Based on current data and understanding, chemotherapy for the prevention and treatment of PVR is not routinely used for a number of reasons including the intravitreal access required, the potential need for repeated subconjunctival instillations with its associated corneal problems and fear of retinal toxicity from long term drug exposure. In this study, two in vitro models simulating the main processes in PVR were used to study the effects of single 5 or 30 minute exposure of human RPE cells to thiotepa or 5-FU. The first model looked at the effects of the drugs on the contraction of collagen lattice containing RPE cells; the second studied the effects on proliferation of RPE cell monolayers.

Although somewhat simplistic, the three dimensional collagen matrix used in this study has many similarities to in vivo PVR membranes. These include the presence of blood products and stimulatory and inhibitory factors secreted by inflammatory and other cells. As with any model, differences also exist. In PVR membranes, for example, there are many cell types other than RPE cells and a variety of collagen types not only type I. Nevertheless, we felt that this model was sufficiently representative of in vivo PVR and therefore of value in assessing the effects of the drugs, at least in the initial stages.

The use of cell monolayers to study the effect of drugs on cell proliferation has been described in many studies.15 16 In most cases, direct cell count has been used to assess the effects of the treatments investigated. In addition to the cell count method, we also used a commercially available indirect cell proliferation assay (WST cell proliferation assay). The latter estimates the metabolic activity (activity of a mitochondrial enzyme, succinate tetrazolium) and assumes that it is directly related to the degree of cell proliferation.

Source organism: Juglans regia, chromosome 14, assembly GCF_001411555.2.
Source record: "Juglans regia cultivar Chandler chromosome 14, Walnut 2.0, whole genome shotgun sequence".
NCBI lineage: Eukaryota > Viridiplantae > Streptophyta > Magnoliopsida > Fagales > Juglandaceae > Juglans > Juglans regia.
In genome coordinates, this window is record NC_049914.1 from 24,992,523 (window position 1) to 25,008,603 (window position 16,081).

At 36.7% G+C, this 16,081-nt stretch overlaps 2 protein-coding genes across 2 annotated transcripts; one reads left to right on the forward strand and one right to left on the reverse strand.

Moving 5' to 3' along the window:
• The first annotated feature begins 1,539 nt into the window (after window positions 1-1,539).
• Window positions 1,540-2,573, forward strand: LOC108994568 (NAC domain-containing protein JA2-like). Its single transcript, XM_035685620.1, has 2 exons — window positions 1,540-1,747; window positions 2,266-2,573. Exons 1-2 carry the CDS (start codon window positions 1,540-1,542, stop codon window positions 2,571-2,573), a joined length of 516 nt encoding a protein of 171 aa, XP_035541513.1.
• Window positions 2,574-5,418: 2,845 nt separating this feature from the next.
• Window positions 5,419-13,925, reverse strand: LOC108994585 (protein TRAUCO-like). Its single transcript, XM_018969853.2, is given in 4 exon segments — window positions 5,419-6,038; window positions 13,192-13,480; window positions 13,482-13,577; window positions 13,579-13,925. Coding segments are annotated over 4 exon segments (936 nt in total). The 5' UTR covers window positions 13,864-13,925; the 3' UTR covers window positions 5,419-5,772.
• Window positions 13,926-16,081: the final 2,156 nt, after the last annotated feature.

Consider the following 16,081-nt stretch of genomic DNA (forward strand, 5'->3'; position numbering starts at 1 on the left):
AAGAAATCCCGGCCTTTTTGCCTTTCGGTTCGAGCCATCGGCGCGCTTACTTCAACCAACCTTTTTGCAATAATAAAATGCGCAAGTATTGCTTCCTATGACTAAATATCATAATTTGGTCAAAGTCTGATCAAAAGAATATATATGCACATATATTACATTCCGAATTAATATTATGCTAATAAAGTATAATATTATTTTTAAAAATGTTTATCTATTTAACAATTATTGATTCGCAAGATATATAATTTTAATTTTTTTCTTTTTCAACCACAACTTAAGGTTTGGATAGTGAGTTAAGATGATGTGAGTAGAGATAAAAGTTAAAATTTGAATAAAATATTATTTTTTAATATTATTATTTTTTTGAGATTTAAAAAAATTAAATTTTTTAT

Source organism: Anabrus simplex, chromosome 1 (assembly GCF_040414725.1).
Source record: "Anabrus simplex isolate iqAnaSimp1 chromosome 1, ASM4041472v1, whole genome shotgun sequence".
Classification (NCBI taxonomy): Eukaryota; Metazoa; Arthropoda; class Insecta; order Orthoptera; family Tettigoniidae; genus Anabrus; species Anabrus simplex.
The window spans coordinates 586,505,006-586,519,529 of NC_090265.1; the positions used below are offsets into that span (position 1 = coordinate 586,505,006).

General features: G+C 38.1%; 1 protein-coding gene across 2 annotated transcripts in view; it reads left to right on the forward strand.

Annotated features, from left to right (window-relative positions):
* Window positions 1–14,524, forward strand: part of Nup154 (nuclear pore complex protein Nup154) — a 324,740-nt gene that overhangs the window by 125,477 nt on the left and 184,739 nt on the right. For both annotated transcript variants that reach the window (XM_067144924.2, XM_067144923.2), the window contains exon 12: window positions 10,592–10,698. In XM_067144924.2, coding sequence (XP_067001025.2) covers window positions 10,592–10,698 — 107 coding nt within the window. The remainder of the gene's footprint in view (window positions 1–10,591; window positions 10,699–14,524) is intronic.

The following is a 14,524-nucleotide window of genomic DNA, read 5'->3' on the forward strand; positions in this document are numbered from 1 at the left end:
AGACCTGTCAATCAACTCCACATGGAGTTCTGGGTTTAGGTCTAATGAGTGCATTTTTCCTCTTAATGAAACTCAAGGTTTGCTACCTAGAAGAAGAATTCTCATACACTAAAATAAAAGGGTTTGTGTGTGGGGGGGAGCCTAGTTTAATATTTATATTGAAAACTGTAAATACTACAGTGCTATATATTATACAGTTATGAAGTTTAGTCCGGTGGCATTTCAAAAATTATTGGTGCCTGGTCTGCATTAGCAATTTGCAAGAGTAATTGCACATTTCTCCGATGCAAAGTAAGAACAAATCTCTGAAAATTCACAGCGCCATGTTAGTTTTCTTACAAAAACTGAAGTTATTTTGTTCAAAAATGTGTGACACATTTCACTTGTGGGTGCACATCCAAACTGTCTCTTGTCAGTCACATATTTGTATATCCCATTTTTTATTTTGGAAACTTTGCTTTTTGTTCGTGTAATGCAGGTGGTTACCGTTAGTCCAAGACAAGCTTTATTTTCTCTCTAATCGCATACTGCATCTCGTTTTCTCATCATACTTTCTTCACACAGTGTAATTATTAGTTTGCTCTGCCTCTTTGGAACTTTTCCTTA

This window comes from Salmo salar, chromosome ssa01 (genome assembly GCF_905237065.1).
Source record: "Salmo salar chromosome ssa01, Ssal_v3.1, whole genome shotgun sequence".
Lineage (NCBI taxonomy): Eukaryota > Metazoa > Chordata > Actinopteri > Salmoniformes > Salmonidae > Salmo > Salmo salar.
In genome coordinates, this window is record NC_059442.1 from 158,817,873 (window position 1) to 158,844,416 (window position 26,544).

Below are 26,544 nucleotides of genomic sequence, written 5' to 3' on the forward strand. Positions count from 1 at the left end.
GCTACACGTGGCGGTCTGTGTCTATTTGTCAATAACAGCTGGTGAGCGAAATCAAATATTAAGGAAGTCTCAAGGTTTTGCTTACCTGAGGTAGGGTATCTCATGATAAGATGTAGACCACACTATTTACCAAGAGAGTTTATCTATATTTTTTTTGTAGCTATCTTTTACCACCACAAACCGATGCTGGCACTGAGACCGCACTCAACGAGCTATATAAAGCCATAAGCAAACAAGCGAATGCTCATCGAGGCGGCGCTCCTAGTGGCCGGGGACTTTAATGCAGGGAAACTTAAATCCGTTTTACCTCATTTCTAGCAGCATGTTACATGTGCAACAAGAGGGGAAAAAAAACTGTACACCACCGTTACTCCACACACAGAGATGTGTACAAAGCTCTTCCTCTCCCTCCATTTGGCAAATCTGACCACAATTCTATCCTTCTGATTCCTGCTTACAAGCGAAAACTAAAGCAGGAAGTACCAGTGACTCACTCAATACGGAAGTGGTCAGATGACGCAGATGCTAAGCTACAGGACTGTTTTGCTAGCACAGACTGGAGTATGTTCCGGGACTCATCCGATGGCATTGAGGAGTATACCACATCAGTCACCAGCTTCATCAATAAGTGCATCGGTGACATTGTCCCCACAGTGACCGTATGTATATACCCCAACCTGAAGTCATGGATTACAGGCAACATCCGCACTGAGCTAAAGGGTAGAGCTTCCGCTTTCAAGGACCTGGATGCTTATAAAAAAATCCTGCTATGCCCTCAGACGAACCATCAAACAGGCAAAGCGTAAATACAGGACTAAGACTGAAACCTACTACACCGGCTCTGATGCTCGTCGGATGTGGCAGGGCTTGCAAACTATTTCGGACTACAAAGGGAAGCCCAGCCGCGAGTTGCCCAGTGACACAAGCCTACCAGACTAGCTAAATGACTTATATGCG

The use of single, short term treatments of 5-FU to reduce conjunctival scarring post-trabeculectomy is well established,9 but for reasons discussed above, its intraocular use is still not routinely practised. Blumenkranz et al10 studied the effect of fluorouracil using an in vivo experimental model of PVR and found the use of single intravitreal injections of 1 mg of 5-FU alone, with indomethacin or followed by seven daily subconjunctival injections of 10 mg to be effective. In their study, the drugs were instilled and left in situ thereby allowing prolonged exposures. Occleston et al13 studied the effects of single 5 minute exposures of 5-FU and mitomycin on ocular fibroblast mediated collagen contraction. They found both drugs were effective in inhibiting lattice contraction although mitomycin had significant effects on cell viability. In this study we also chose to use 5-FU because although its metabolite, 5-fluorouridine has been shown to be nearly 100 times more effective as an inhibitor of human retinal epithelial cell proliferation,17 its clinical use is not as well established as 5-FU. To determine doses of the drug to be used in this study, a pilot study was conducted using a wide range of concentrations. This showed that although low doses of 5-FU were effective in preventing the proliferation of cells they did not inhibit lattice contraction to any significant degree. These findings were in agreement with those of Hartzer et al18 who found that 48 hours of exposure to 5-FU at a dose of 200 μg/ml had virtually no effect on the cell mediated contraction of either human dermal or scleral fibroblasts. We felt that the collagen lattice model is more akin to PVR in vivo and the effects of antimetabolites on collagen lattice contraction would have greater clinical implications compared with its effects on cell proliferation. For this reason and because exposure time was limited to only 5 or 30 minutes followed by removal of the drug, a range of concentrations based on the contraction model was chosen with a minimum dose of 250 μg/ml of 5-FU although these represent higher doses than those used in Blumenkranz’s study.